The pressure to eat yogurt in America is out of control.
In recent years makers of the tasty snack, once the province of menopausal women and grade-school sack lunches, have been aggressively targeting the minds of the nation’s young adults and middle-aged. The campaign is now going full bore. Big Yogurt is in the throes of a vicious battle for market share. If you are not a yogurt fanatic, you are caught in a dizzy, distinctly unappetizing crossfire.
“I eat Greek yogurt at Starbucks at least four times a week,” a lawyer friend told me by phone from the health-conscious paradise of Los Angeles. “I’ll admit it, I’m a yogurt eater.”
“I’m actually eating some right now,” said a TV writer friend. “We keep a stash of Greek yogurt in the writers’ room.”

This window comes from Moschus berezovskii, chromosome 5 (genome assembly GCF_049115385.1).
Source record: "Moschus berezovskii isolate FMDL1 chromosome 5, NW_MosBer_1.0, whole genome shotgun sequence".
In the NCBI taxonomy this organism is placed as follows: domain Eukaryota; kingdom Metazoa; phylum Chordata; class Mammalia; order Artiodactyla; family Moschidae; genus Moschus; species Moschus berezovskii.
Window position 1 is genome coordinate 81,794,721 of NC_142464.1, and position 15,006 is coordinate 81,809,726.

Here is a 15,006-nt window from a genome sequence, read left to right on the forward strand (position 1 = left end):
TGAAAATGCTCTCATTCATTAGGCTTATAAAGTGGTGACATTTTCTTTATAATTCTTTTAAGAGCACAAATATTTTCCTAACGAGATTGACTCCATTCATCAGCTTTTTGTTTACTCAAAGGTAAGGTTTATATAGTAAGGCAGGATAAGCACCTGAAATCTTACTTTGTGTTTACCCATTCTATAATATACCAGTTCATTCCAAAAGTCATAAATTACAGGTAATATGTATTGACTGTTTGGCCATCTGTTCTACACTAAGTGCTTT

Earlier this year, Harry Balzer, vice president with the market research firm NPD Group, declared yogurt as the food of the decade. “The versatile dairy product really does define what I think America wants from its food supply,” he said in an interview on NPR. What breakfast food saw the biggest decline? Toast. Toast!
What is wrong with these people?
The clarion calls to consume this multi-functional goop play on a mix of cultural insecurities, and have gotten so out of hand that mere mention of the unfortunate sounding word calls to mind a grotesque menagerie of women’s gastrointestinal hygiene and sexual beauty. Yo-gurt.